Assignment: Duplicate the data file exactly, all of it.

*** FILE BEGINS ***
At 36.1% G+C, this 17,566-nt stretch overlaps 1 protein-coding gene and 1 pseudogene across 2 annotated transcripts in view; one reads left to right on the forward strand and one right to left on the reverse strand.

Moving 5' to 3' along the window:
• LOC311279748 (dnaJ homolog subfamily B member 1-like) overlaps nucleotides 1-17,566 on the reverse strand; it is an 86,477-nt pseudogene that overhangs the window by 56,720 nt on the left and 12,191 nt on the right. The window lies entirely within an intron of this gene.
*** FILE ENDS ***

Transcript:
At 36.1% G+C, this 17,566-nt stretch overlaps 1 protein-coding gene and 1 pseudogene across 2 annotated transcripts in view; one reads left to right on the forward strand and one right to left on the reverse strand.

Moving 5' to 3' along the window:
• LOC311279748 (dnaJ homolog subfamily B member 1-like) overlaps nucleotides 1-17,566 on the reverse strand; it is an 86,477-nt pseudogene that overhangs the window by 56,720 nt on the left and 12,191 nt on the right. The window lies entirely within an intron of this gene.